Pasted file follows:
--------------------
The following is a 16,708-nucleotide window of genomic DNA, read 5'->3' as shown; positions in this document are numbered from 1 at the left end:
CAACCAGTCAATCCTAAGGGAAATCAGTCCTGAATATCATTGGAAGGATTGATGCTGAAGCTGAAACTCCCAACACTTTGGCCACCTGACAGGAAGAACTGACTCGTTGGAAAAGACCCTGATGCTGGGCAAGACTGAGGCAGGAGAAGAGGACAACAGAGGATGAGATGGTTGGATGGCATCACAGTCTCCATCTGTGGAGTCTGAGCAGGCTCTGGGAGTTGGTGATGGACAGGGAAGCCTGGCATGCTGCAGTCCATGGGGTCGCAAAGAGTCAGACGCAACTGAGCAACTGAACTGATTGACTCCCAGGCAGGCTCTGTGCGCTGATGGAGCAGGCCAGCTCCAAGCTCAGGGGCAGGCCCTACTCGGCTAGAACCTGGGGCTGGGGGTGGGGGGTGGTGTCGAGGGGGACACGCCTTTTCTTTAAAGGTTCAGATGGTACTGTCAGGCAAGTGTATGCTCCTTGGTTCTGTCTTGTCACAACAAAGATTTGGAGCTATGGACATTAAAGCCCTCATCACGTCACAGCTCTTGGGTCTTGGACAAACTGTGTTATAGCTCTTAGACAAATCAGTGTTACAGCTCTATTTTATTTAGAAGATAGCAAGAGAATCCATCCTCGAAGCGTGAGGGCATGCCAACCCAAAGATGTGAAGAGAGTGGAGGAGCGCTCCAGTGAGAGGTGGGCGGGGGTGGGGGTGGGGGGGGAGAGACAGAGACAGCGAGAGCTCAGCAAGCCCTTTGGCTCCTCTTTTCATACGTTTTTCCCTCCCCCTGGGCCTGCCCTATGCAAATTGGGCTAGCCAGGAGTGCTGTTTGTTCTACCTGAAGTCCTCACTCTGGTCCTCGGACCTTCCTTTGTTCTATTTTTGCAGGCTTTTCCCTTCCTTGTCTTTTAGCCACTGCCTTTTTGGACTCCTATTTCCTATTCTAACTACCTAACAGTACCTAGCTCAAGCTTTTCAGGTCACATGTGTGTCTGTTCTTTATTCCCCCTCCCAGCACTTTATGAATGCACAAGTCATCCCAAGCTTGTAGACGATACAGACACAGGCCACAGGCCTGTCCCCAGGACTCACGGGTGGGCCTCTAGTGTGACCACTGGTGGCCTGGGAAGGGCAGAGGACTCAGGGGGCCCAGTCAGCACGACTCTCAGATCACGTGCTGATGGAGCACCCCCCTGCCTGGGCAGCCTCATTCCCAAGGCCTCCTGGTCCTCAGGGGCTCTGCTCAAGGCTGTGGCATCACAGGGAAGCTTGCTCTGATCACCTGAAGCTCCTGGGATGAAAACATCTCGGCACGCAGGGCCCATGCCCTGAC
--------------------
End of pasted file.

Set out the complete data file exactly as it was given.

The following is a 16,708-nucleotide window of genomic DNA, read 5'->3' as shown; positions in this document are numbered from 1 at the left end:
CAACCAGTCAATCCTAAGGGAAATCAGTCCTGAATATCATTGGAAGGATTGATGCTGAAGCTGAAACTCCCAACACTTTGGCCACCTGACAGGAAGAACTGACTCGTTGGAAAAGACCCTGATGCTGGGCAAGACTGAGGCAGGAGAAGAGGACAACAGAGGATGAGATGGTTGGATGGCATCACAGTCTCCATCTGTGGAGTCTGAGCAGGCTCTGGGAGTTGGTGATGGACAGGGAAGCCTGGCATGCTGCAGTCCATGGGGTCGCAAAGAGTCAGACGCAACTGAGCAACTGAACTGATTGACTCCCAGGCAGGCTCTGTGCGCTGATGGAGCAGGCCAGCTCCAAGCTCAGGGGCAGGCCCTACTCGGCTAGAACCTGGGGCTGGGGGTGGGGGGTGGTGTCGAGGGGGACACGCCTTTTCTTTAAAGGTTCAGATGGTACTGTCAGGCAAGTGTATGCTCCTTGGTTCTGTCTTGTCACAACAAAGATTTGGAGCTATGGACATTAAAGCCCTCATCACGTCACAGCTCTTGGGTCTTGGACAAACTGTGTTATAGCTCTTAGACAAATCAGTGTTACAGCTCTATTTTATTTAGAAGATAGCAAGAGAATCCATCCTCGAAGCGTGAGGGCATGCCAACCCAAAGATGTGAAGAGAGTGGAGGAGCGCTCCAGTGAGAGGTGGGCGGGGGTGGGGGTGGGGGGGGAGAGACAGAGACAGCGAGAGCTCAGCAAGCCCTTTGGCTCCTCTTTTCATACGTTTTTCCCTCCCCCTGGGCCTGCCCTATGCAAATTGGGCTAGCCAGGAGTGCTGTTTGTTCTACCTGAAGTCCTCACTCTGGTCCTCGGACCTTCCTTTGTTCTATTTTTGCAGGCTTTTCCCTTCCTTGTCTTTTAGCCACTGCCTTTTTGGACTCCTATTTCCTATTCTAACTACCTAACAGTACCTAGCTCAAGCTTTTCAGGTCACATGTGTGTCTGTTCTTTATTCCCCCTCCCAGCACTTTATGAATGCACAAGTCATCCCAAGCTTGTAGACGATACAGACACAGGCCACAGGCCTGTCCCCAGGACTCACGGGTGGGCCTCTAGTGTGACCACTGGTGGCCTGGGAAGGGCAGAGGACTCAGGGGGCCCAGTCAGCACGACTCTCAGATCACGTGCTGATGGAGCACCCCCCTGCCTGGGCAGCCTCATTCCCAAGGCCTCCTGGTCCTCAGGGGCTCTGCTCAAGGCTGTGGCATCACAGGGAAGCTTGCTCTGATCACCTGAAGCTCCTGGGATGAAAACATCTCGGCACGCAGGGCCCATGCCCTGAC